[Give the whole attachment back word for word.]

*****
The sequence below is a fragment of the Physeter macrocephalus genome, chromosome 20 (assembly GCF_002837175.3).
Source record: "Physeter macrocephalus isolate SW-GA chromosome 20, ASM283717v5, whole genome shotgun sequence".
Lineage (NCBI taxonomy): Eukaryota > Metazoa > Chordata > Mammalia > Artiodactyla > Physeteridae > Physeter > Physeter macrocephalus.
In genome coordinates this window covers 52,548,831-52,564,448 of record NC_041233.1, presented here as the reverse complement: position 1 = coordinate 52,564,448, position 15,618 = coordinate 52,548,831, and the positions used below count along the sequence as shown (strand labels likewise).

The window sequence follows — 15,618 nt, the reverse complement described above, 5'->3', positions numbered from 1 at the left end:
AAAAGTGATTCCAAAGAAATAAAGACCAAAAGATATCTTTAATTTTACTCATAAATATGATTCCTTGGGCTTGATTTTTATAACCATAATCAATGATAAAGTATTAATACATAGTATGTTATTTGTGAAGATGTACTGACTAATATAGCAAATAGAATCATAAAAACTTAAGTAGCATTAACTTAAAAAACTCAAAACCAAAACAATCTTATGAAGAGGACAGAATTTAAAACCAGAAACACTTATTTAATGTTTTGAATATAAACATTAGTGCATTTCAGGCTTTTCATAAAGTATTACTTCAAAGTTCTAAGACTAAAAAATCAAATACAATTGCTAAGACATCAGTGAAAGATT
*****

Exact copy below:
The sequence below is a fragment of the Physeter macrocephalus genome, chromosome 20 (assembly GCF_002837175.3).
Source record: "Physeter macrocephalus isolate SW-GA chromosome 20, ASM283717v5, whole genome shotgun sequence".
Lineage (NCBI taxonomy): Eukaryota > Metazoa > Chordata > Mammalia > Artiodactyla > Physeteridae > Physeter > Physeter macrocephalus.
In genome coordinates this window covers 52,548,831-52,564,448 of record NC_041233.1, presented here as the reverse complement: position 1 = coordinate 52,564,448, position 15,618 = coordinate 52,548,831, and the positions used below count along the sequence as shown (strand labels likewise).

The window sequence follows — 15,618 nt, the reverse complement described above, 5'->3', positions numbered from 1 at the left end:
AAAAGTGATTCCAAAGAAATAAAGACCAAAAGATATCTTTAATTTTACTCATAAATATGATTCCTTGGGCTTGATTTTTATAACCATAATCAATGATAAAGTATTAATACATAGTATGTTATTTGTGAAGATGTACTGACTAATATAGCAAATAGAATCATAAAAACTTAAGTAGCATTAACTTAAAAAACTCAAAACCAAAACAATCTTATGAAGAGGACAGAATTTAAAACCAGAAACACTTATTTAATGTTTTGAATATAAACATTAGTGCATTTCAGGCTTTTCATAAAGTATTACTTCAAAGTTCTAAGACTAAAAAATCAAATACAATTGCTAAGACATCAGTGAAAGATT